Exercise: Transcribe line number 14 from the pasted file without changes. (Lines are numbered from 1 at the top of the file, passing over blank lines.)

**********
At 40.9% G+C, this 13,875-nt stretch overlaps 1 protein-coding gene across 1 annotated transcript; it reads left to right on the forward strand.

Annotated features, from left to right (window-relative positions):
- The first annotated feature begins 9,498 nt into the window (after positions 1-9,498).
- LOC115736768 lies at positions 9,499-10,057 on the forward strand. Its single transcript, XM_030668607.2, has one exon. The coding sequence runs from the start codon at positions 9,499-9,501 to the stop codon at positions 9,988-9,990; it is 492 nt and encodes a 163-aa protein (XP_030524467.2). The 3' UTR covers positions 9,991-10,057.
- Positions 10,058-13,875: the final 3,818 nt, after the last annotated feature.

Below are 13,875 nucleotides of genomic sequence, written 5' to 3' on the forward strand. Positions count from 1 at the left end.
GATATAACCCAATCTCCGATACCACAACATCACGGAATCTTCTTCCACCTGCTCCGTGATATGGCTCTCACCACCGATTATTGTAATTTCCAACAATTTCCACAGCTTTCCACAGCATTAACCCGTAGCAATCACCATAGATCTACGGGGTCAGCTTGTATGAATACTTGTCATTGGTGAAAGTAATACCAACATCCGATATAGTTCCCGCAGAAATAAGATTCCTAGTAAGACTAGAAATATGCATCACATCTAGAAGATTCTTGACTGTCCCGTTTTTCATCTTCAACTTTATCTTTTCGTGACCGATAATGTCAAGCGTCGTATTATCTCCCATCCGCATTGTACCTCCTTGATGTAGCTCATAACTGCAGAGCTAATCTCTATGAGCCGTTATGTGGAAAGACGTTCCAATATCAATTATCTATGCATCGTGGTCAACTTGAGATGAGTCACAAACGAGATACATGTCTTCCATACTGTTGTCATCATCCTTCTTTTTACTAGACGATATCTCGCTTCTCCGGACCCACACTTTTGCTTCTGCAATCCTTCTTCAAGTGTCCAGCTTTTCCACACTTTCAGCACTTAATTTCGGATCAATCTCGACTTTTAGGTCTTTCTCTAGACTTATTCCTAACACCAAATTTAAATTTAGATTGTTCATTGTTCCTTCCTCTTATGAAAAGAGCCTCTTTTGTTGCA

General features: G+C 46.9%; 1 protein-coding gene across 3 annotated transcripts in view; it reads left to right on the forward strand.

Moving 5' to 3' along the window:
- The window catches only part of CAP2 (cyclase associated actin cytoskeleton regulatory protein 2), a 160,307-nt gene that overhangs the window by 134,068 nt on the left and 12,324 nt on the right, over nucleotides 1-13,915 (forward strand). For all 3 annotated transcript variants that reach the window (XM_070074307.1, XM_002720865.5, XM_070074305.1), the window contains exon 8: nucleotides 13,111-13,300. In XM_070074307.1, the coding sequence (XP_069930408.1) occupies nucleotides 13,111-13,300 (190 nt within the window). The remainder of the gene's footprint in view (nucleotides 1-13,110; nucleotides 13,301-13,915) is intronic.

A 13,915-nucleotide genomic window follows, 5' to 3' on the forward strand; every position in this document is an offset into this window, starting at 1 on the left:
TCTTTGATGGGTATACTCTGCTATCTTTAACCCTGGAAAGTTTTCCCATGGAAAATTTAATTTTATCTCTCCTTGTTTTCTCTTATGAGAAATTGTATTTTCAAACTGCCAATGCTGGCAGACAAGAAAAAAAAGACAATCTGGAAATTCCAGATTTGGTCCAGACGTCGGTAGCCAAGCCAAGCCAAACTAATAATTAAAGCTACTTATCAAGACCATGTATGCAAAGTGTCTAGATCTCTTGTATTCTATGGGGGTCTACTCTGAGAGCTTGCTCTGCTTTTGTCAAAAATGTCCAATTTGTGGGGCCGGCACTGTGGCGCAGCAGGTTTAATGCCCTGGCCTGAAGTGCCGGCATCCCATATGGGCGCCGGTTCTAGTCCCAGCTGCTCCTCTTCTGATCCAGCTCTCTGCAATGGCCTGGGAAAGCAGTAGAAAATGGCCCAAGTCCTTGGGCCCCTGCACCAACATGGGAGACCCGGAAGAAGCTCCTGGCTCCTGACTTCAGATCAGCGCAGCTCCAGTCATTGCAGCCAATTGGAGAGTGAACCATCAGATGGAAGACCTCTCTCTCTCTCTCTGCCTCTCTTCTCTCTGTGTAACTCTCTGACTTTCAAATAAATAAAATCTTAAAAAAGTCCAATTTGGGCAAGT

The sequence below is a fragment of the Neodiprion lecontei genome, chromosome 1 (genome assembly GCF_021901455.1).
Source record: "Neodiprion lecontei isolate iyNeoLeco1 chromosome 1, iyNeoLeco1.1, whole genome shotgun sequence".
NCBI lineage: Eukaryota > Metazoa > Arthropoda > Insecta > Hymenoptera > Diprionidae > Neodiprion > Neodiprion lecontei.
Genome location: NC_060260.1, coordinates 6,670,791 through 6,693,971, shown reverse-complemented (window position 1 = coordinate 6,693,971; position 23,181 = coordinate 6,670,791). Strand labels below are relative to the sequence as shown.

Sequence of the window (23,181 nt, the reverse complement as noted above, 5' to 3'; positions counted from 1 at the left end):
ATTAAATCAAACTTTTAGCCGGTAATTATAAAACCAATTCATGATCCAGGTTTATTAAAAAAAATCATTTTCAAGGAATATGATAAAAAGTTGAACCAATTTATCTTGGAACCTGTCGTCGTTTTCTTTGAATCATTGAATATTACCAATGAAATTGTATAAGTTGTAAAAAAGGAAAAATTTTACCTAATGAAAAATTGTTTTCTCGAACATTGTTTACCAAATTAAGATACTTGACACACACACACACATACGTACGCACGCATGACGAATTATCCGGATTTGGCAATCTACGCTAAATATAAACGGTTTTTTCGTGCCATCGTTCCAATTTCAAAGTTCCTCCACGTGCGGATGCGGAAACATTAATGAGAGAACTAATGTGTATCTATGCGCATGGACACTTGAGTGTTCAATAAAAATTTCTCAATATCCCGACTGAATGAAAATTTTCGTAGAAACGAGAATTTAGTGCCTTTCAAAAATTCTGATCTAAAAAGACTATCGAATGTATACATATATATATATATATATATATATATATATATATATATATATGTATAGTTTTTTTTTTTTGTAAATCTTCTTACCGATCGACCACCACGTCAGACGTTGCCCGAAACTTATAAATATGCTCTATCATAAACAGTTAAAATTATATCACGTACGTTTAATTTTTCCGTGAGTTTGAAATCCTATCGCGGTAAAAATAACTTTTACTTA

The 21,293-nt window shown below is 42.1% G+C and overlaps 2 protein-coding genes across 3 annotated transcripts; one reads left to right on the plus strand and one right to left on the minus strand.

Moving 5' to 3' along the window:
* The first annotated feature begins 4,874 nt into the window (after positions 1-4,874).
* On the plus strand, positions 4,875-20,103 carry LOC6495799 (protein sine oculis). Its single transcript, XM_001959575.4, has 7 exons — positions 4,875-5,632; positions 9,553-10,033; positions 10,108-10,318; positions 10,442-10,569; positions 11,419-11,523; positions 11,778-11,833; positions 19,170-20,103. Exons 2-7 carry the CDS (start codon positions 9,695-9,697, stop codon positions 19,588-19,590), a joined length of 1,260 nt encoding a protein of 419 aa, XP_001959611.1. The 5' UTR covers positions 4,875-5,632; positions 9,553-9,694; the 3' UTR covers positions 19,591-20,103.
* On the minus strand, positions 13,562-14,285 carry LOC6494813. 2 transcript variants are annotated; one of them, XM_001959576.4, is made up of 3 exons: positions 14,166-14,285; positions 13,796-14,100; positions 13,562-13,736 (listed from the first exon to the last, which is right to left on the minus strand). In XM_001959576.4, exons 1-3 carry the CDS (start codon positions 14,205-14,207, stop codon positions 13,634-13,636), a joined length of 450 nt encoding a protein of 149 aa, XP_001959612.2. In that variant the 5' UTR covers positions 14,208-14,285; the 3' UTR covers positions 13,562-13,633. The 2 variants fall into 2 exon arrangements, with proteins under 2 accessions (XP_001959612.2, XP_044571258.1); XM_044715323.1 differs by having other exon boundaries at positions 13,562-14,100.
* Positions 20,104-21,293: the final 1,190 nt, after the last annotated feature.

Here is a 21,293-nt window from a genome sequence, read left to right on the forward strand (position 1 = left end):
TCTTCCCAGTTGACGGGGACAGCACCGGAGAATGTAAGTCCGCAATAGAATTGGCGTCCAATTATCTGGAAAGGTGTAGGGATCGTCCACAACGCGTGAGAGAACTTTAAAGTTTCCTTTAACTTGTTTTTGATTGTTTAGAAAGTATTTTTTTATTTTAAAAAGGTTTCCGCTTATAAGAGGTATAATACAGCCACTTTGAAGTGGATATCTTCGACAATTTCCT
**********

Source record: "Neodiprion lecontei isolate iyNeoLeco1 chromosome 1, iyNeoLeco1.1, whole genome shotgun sequence".